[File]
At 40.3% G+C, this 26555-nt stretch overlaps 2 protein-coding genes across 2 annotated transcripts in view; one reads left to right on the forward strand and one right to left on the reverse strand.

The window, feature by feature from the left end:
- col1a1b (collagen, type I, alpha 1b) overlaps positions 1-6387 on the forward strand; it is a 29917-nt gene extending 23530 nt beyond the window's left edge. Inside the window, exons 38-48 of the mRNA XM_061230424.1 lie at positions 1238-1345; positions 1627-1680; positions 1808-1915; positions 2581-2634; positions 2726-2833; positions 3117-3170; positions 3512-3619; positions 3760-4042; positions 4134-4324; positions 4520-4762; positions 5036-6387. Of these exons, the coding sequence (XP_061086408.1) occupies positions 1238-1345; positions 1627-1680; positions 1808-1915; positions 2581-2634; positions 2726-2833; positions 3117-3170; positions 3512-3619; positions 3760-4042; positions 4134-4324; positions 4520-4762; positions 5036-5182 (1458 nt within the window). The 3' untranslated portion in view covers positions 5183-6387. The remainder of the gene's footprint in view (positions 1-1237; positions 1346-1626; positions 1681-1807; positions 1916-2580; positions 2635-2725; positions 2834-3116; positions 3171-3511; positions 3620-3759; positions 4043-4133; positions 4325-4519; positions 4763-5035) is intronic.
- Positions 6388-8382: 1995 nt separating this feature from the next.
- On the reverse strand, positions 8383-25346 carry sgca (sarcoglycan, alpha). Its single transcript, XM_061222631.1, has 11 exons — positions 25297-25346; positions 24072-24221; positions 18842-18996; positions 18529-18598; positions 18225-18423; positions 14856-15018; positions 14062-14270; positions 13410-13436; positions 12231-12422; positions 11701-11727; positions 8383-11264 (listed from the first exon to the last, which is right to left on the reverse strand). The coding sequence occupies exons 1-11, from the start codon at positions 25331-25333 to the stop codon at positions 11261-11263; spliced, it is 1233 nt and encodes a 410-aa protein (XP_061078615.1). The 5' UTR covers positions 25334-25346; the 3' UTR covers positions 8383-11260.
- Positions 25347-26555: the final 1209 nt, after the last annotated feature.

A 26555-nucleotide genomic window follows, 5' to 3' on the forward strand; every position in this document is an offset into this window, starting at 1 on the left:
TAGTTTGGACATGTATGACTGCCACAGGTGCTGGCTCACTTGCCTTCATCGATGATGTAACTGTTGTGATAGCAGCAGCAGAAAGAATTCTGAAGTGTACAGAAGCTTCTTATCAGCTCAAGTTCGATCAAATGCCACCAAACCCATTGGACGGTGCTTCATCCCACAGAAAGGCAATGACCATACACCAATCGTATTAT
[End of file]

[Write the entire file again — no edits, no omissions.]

At 40.3% G+C, this 26555-nt stretch overlaps 2 protein-coding genes across 2 annotated transcripts in view; one reads left to right on the forward strand and one right to left on the reverse strand.

The window, feature by feature from the left end:
- col1a1b (collagen, type I, alpha 1b) overlaps positions 1-6387 on the forward strand; it is a 29917-nt gene extending 23530 nt beyond the window's left edge. Inside the window, exons 38-48 of the mRNA XM_061230424.1 lie at positions 1238-1345; positions 1627-1680; positions 1808-1915; positions 2581-2634; positions 2726-2833; positions 3117-3170; positions 3512-3619; positions 3760-4042; positions 4134-4324; positions 4520-4762; positions 5036-6387. Of these exons, the coding sequence (XP_061086408.1) occupies positions 1238-1345; positions 1627-1680; positions 1808-1915; positions 2581-2634; positions 2726-2833; positions 3117-3170; positions 3512-3619; positions 3760-4042; positions 4134-4324; positions 4520-4762; positions 5036-5182 (1458 nt within the window). The 3' untranslated portion in view covers positions 5183-6387. The remainder of the gene's footprint in view (positions 1-1237; positions 1346-1626; positions 1681-1807; positions 1916-2580; positions 2635-2725; positions 2834-3116; positions 3171-3511; positions 3620-3759; positions 4043-4133; positions 4325-4519; positions 4763-5035) is intronic.
- Positions 6388-8382: 1995 nt separating this feature from the next.
- On the reverse strand, positions 8383-25346 carry sgca (sarcoglycan, alpha). Its single transcript, XM_061222631.1, has 11 exons — positions 25297-25346; positions 24072-24221; positions 18842-18996; positions 18529-18598; positions 18225-18423; positions 14856-15018; positions 14062-14270; positions 13410-13436; positions 12231-12422; positions 11701-11727; positions 8383-11264 (listed from the first exon to the last, which is right to left on the reverse strand). The coding sequence occupies exons 1-11, from the start codon at positions 25331-25333 to the stop codon at positions 11261-11263; spliced, it is 1233 nt and encodes a 410-aa protein (XP_061078615.1). The 5' UTR covers positions 25334-25346; the 3' UTR covers positions 8383-11260.
- Positions 25347-26555: the final 1209 nt, after the last annotated feature.

A 26555-nucleotide genomic window follows, 5' to 3' on the forward strand; every position in this document is an offset into this window, starting at 1 on the left:
TAGTTTGGACATGTATGACTGCCACAGGTGCTGGCTCACTTGCCTTCATCGATGATGTAACTGTTGTGATAGCAGCAGCAGAAAGAATTCTGAAGTGTACAGAAGCTTCTTATCAGCTCAAGTTCGATCAAATGCCACCAAACCCATTGGACGGTGCTTCATCCCACAGAAAGGCAATGACCATACACCAATCGTATTAT